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Where did Daylight Savings come from?

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Who started Daylight savings time? And what is the reason behind the change?

As we get ready tonight to change our clocks back one hour tonight, the Hopatcong Lake Regional News team thought it would be interesting to learn a little more about why we have this time change, where it came from, and why we still do this time change.

Bottom Line: It was all about saving energy, not about the farmers, school kids or any other rumor you have heard in the past! In addition, the idea was originally rooted in saving candle wax, not electricity.

Who started Daylight Savings time?

Germany became the first country to introduce DST when clocks were turned ahead 1 hour on April 30, 1916. The rationale was to minimize the use of artificial lighting in order to save fuel for the war effort during World War I.

The idea was quickly followed by the United Kingdom and many other countries, including France. Many countries reverted back to standard time after World War I, and it wasn’t until the next World War that DST made its return in most of Europe.

The Idea goes back even further

Although DST has only been used for about 100 years, the idea was conceived many years before. Ancient civilizations are known to have engaged in a practice similar to modern DST where they would adjust their daily schedules to the Sun's schedule. For example, the Roman water clocks used different scales for different months of the year.

Benjamin Franklin Involvement

American inventor and politician Benjamin Franklin wrote an essay called “An Economical Project for Diminishing the Cost of Light” to the editor of The Journal of Paris in 1784. In the essay, he suggested, although jokingly, that Parisians could economize candle usage by getting people out of bed earlier in the morning, making use of the natural morning light instead.

While visiting France, Ben even suggested French officials shoot cannons at sunrise to jolt people out of bed, optimizing a number of hours they spent awake when it’s light out. That way, they could cut down on using candles to light their homes while awake.

DST in the United States

In the US, “Fast Time” as it was called in the early 1900’a, was first introduced in 1918 when President Woodrow Wilson signed it into law to support the war effort during World War I. The initiative was sparked by Robert Garland, a Pittsburgh industrialist who had encountered the idea in the UK. Today he is often called the “Father of Daylight Saving.”

Only seven months, later the seasonal time change was repealed. However, some cities, including Pittsburgh, Boston, and New York, continued to use it until President Franklin D. Roosevelt instituted year-round DST in the United States in 1942.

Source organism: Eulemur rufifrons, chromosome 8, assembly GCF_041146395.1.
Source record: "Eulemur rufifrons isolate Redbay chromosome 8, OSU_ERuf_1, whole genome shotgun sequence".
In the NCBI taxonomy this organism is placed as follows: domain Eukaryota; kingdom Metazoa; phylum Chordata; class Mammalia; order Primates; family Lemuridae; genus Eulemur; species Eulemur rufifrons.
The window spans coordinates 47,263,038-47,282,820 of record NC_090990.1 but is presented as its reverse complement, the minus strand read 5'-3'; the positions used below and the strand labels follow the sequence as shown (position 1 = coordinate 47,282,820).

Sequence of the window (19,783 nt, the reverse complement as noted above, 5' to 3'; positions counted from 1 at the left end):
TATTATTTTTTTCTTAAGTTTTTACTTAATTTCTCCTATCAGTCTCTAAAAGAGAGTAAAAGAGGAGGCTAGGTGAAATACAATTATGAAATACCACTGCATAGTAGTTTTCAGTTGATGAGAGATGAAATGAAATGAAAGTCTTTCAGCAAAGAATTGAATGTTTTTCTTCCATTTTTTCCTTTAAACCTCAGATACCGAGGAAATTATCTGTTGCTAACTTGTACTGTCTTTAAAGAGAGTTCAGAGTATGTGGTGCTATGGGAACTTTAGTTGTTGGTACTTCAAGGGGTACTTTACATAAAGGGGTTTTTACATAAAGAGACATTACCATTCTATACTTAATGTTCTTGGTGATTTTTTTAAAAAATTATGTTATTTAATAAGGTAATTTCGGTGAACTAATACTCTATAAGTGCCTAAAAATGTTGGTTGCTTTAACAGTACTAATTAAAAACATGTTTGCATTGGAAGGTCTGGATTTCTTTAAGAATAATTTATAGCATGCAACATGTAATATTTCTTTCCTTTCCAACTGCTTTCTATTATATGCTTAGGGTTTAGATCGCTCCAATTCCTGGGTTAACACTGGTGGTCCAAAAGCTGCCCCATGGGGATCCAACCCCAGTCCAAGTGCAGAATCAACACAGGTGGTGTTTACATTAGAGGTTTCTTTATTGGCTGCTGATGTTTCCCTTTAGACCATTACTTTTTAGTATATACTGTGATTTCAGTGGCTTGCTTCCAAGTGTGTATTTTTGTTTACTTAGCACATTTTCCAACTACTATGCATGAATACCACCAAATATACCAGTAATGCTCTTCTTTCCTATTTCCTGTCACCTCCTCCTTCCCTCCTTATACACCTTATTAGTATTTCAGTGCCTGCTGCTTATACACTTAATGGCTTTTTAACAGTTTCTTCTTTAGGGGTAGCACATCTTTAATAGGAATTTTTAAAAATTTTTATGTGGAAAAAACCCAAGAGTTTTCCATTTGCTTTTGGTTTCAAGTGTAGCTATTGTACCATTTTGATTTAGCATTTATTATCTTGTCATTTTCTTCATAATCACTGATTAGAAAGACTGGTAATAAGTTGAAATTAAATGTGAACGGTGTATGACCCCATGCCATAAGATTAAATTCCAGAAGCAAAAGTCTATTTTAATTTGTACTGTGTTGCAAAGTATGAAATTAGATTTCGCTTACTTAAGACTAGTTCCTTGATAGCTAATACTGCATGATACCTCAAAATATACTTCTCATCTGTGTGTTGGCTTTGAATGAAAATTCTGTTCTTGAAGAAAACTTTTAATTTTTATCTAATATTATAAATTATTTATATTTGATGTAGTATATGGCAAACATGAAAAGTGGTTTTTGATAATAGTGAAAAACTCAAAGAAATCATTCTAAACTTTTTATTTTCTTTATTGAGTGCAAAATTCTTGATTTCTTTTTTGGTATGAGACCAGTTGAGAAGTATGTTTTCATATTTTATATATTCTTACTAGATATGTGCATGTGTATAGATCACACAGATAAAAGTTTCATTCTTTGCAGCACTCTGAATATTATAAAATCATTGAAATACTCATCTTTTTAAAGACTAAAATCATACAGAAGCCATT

War Time DST – Time Zones get crazy!

Year-round DST, also called “War Time,” was in force during World War II, from February 9, 1942, to September 30, 1945, in the US and Canada. During this time, the US time zones were called “Eastern War Time,” “Mountain War Time,” “Central War Time,” and “Pacific War Time.” After the surrender of Japan in mid-August 1945, the time zones were relabeled “Peace Time.”

Modern DST History in the US

The US Congress extended DST to a period of ten months in 1974 and eight months in 1975, in hopes to save energy following the 1973 oil embargo. The trial period showed that DST saved the energy equivalent of 10,000 barrels of oil each day, but DST still proved to be controversial. Many complained that the dark winter mornings endangered the lives of children going to school.

Energy Policy Act of 2005

After the energy crisis was over in 1976, the DST schedule in the US was revised several times throughout the years. From 1987 to 2006, the country observed DST for about seven months each year. The current schedule was introduced in 2007 and follows the Energy Policy Act of 2005, which extended the period by about one month. Today, DST starts on the second Sunday in March and ends on the first Sunday in November.

Daylight Saving Today

Daylight Saving Time is now in use in over 70 countries worldwide and affects over a billion people every year. The beginning and end dates vary from one country to another. In 1996, the European Union (EU) standardized an EU-wide DST schedule, which runs from the last Sunday in March to the last Sunday in October.

Who Still Benefits?

The practice has both advocates and critics. Putting clocks forward benefits retailing, sports, and other activities that exploit sunlight after working hours, but can cause problems for outdoor entertainment and other activities tied to sunlight, such as farming. Though some early proponents of DST aimed to reduce evening use of incandescent lighting—once a primary use of electricity—today's heating and cooling usage patterns differ greatly, and research about how DST affects energy use is limited and contradictory.

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